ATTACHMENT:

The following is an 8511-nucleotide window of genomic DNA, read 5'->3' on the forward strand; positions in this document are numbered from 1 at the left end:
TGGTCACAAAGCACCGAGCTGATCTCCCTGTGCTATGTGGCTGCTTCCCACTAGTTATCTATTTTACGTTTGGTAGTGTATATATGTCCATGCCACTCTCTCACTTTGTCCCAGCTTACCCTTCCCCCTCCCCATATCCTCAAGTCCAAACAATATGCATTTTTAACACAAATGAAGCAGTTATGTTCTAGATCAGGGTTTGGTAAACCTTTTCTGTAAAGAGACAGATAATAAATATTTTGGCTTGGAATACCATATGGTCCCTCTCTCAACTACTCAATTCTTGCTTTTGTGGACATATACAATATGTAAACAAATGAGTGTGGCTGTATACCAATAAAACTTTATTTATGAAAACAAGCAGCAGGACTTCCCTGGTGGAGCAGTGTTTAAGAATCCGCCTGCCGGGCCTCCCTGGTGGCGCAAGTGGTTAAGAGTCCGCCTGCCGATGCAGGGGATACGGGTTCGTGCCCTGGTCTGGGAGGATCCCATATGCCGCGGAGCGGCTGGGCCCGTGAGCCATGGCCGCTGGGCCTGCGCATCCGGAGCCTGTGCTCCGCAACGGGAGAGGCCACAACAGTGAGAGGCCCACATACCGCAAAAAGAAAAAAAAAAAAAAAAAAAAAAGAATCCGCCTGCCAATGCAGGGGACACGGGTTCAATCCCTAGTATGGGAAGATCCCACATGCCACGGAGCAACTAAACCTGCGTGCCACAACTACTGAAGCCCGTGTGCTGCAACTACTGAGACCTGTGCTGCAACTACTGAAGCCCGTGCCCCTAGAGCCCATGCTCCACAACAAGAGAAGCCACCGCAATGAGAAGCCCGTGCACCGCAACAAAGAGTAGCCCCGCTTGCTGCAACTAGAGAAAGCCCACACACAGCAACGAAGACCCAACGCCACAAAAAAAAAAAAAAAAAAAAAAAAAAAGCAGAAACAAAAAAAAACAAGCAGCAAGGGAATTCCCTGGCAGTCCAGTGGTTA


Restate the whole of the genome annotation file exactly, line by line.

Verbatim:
The following is an 8511-nucleotide window of genomic DNA, read 5'->3' on the forward strand; positions in this document are numbered from 1 at the left end:
TGGTCACAAAGCACCGAGCTGATCTCCCTGTGCTATGTGGCTGCTTCCCACTAGTTATCTATTTTACGTTTGGTAGTGTATATATGTCCATGCCACTCTCTCACTTTGTCCCAGCTTACCCTTCCCCCTCCCCATATCCTCAAGTCCAAACAATATGCATTTTTAACACAAATGAAGCAGTTATGTTCTAGATCAGGGTTTGGTAAACCTTTTCTGTAAAGAGACAGATAATAAATATTTTGGCTTGGAATACCATATGGTCCCTCTCTCAACTACTCAATTCTTGCTTTTGTGGACATATACAATATGTAAACAAATGAGTGTGGCTGTATACCAATAAAACTTTATTTATGAAAACAAGCAGCAGGACTTCCCTGGTGGAGCAGTGTTTAAGAATCCGCCTGCCGGGCCTCCCTGGTGGCGCAAGTGGTTAAGAGTCCGCCTGCCGATGCAGGGGATACGGGTTCGTGCCCTGGTCTGGGAGGATCCCATATGCCGCGGAGCGGCTGGGCCCGTGAGCCATGGCCGCTGGGCCTGCGCATCCGGAGCCTGTGCTCCGCAACGGGAGAGGCCACAACAGTGAGAGGCCCACATACCGCAAAAAGAAAAAAAAAAAAAAAAAAAAAAGAATCCGCCTGCCAATGCAGGGGACACGGGTTCAATCCCTAGTATGGGAAGATCCCACATGCCACGGAGCAACTAAACCTGCGTGCCACAACTACTGAAGCCCGTGTGCTGCAACTACTGAGACCTGTGCTGCAACTACTGAAGCCCGTGCCCCTAGAGCCCATGCTCCACAACAAGAGAAGCCACCGCAATGAGAAGCCCGTGCACCGCAACAAAGAGTAGCCCCGCTTGCTGCAACTAGAGAAAGCCCACACACAGCAACGAAGACCCAACGCCACAAAAAAAAAAAAAAAAAAAAAAAAAAAGCAGAAACAAAAAAAAACAAGCAGCAAGGGAATTCCCTGGCAGTCCAGTGGTTA